Conviction of activist in El Salvador highlights need for a safer environment for defenders

On 9th February 2020, President Nayib Bukele marched into El Salvador’s Legislative Assembly with several armed soldiers, briefly occupying the plenary in an attempt to push lawmakers to approve a loan to fund his security plan. Earlier in the day, Bukele had called on his supporters to protest in front of the Legislative Assembly to put pressure on legislators. According to news reports, hundreds gathered outside the building to hear the president speak. “If those shameless people don’t approve the plan of territorial control, we’ll summon you here again (next) Sunday,” Bukele threatened. Lawmakers accused Bukele of staging an “attempted coup”.

Commenting on this incident, the Americas director at Amnesty International, Erika Guevara-Rosas said:

“The ostentatious police and military deployment in the Legislative Assembly reminds us of the darkest times in El Salvador’s history and raises international alarm over the future of human rights in the country. President Nayib Bukele must safeguard the crucial legacy of the peace accords.”


Activist convicted of slander

On 11th December 2019, human rights defender Lissania Zelaya of feminist collective Colectiva Amorales was found guilty of slander. She was sentenced to pay a fine of USD 2,027 for denouncing the fact that university professor Ricardo Mendoza had used his position as a drama teacher to sexually assault and harass students. Another activist was acquitted in the same case because of lack of evidence. As previously reported on the Monitor, Colectiva Amorales has denounced Mendoza’s abuses since 2016 and this judicial case against two of its activists has been seen by local human rights organisations as an attempt to silence the defenders.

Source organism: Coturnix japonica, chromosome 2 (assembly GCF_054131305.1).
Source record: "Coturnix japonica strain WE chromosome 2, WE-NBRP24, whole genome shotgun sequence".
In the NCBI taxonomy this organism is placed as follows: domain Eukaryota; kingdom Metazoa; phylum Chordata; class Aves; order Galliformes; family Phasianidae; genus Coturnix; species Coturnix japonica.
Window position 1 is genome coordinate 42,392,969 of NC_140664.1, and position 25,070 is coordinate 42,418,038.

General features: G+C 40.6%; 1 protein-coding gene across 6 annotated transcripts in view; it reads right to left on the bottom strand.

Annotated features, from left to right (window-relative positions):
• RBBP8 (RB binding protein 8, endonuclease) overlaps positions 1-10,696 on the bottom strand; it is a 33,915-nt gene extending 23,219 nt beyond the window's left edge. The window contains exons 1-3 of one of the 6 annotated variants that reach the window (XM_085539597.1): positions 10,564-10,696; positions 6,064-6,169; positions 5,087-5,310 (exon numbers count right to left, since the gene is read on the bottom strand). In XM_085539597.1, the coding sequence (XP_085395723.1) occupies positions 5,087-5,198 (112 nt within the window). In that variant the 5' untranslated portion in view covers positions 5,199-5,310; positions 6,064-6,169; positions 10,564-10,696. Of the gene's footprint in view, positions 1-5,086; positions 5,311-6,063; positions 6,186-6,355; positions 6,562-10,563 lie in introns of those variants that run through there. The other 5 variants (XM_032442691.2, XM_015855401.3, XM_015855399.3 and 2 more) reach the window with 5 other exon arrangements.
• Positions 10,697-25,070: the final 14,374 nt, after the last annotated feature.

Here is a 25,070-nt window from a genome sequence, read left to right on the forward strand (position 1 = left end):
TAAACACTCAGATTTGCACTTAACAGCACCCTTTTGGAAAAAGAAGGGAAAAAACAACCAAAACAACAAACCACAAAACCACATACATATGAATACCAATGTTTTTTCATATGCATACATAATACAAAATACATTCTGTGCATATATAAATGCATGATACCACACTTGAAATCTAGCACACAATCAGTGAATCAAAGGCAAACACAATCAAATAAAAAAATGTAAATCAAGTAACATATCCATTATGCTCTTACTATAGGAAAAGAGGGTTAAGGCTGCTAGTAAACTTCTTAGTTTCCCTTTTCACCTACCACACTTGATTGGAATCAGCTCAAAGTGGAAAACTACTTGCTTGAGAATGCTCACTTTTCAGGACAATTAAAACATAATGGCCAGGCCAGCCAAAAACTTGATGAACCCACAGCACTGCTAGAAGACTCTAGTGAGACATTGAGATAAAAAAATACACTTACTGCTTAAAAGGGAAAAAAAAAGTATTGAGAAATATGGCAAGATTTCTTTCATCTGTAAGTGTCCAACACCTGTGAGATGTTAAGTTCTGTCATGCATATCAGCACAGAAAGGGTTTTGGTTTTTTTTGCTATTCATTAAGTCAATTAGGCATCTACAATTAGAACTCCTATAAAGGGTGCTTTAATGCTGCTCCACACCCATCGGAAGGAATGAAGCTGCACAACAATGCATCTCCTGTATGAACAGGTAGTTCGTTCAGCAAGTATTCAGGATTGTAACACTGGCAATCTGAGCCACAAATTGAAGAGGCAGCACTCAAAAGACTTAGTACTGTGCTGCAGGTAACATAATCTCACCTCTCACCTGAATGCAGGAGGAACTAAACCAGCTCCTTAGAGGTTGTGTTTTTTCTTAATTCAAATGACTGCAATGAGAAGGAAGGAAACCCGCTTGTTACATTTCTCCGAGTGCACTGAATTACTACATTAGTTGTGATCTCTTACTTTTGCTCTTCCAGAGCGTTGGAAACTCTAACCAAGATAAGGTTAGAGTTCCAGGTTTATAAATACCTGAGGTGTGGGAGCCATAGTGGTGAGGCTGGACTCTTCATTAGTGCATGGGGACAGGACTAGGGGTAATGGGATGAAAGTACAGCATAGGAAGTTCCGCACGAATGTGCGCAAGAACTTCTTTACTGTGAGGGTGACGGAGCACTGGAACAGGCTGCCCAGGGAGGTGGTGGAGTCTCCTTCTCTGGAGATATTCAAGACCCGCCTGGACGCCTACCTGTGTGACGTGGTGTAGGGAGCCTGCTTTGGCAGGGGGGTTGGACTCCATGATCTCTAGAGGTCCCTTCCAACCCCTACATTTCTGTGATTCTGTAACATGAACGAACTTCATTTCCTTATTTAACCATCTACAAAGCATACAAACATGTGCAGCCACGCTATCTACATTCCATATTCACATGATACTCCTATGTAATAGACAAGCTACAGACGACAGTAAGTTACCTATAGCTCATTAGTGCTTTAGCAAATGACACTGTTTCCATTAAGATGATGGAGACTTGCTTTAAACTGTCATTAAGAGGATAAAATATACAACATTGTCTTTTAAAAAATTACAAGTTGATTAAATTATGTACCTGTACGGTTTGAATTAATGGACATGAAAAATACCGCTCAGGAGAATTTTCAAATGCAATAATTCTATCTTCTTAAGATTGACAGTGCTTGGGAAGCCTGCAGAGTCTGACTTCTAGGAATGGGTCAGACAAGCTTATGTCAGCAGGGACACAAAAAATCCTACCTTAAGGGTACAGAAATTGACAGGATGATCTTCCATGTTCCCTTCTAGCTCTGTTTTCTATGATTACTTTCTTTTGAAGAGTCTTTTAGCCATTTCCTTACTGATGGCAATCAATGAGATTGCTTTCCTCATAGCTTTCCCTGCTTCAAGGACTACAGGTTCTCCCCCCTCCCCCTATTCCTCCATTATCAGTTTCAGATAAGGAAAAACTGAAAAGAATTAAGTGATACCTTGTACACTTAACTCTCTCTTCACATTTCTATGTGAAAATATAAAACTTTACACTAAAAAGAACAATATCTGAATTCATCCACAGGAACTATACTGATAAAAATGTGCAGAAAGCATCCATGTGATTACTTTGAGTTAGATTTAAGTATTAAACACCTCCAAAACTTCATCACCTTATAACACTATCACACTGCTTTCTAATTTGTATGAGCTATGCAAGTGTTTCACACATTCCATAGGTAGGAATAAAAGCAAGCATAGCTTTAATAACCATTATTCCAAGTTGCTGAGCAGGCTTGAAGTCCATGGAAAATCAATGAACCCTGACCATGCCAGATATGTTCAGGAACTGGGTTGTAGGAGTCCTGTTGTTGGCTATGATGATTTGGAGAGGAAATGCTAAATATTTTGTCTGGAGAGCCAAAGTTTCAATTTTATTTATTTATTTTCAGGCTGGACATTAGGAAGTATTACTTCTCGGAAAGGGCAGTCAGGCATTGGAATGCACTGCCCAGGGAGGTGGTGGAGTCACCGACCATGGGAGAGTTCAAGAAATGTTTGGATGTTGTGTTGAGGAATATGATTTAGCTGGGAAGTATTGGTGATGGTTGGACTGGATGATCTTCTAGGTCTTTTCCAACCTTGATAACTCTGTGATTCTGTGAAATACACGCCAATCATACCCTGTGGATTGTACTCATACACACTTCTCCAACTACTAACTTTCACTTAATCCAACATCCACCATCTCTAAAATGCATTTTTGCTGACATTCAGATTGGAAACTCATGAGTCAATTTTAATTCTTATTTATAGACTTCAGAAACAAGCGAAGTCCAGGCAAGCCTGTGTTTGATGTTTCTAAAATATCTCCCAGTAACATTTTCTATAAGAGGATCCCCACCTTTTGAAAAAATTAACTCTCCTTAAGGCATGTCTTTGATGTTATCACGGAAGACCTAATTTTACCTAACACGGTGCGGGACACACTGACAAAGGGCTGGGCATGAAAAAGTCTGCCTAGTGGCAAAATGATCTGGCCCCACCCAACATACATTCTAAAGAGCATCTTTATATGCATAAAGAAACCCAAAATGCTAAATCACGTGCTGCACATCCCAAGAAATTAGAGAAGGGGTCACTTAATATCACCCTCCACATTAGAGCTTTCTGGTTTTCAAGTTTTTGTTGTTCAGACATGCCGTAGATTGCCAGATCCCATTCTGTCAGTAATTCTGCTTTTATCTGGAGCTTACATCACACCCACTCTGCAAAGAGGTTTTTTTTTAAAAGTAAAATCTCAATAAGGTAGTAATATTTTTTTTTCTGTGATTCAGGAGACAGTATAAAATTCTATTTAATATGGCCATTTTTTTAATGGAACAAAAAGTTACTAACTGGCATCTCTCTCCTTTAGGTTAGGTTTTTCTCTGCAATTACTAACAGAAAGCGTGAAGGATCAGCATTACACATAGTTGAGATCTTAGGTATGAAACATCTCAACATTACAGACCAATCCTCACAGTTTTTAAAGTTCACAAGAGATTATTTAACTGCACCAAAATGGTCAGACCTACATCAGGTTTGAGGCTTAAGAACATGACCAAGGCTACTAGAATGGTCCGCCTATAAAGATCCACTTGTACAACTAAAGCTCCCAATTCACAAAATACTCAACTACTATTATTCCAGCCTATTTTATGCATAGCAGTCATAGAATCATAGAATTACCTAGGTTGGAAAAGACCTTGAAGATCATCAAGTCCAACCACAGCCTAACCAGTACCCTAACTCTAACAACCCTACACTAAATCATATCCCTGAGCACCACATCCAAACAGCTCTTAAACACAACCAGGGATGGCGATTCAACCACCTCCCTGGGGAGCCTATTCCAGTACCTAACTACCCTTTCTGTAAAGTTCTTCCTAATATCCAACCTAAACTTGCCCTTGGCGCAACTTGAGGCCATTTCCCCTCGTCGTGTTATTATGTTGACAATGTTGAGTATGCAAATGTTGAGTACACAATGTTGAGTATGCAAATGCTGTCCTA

According to news reports, the judge emphasised that Amorales did not use institutional channels such as the Public Prosecutor’s Office to lodge their complaints until 2018. The decision also considered that they did not offer sufficient evidence that Mendoza abused students. Regional human rights organisation IM-Defensoras stated that this conviction reflects why victims of sexual assault do not report it and have little confidence in the Salvadoran justice system, highlighting the impunity enjoyed by perpetrators of violence in academic circles and other spaces of power. Colectiva Amorales has appealed the decision.

IACHR preliminary report published

On 27th December 2019, the Inter-American Commission on Human Rights (IACHR) published their preliminary report following an in loco visit to El Salvador in early December 2019. In their initial findings, the IACHR highlighted the stigmatisation of defenders, in particular of women human rights defenders, and the public vilification conducted by the authorities. IACHR asked the Salvadoran State to establish a safe working environment for human rights defenders and to avoid promoting their stigmatisation and discredit.


On freedom of expression, IACHR’s preliminary report stresses the importance of an independent media, recommending the promotion of respect for journalistic work and an environment conducive to editorial independence in El Salvador. In interviews the Special Rapporteur on Freedom of Expression, Edison Lanza, warned that the use of state advertising as a reward or punishment for the media threatens the independence of the press. The IACHR also reported the stigmatisation of journalists, barriers to access to information, and restrictions in the access of critical outlets to government press conferences.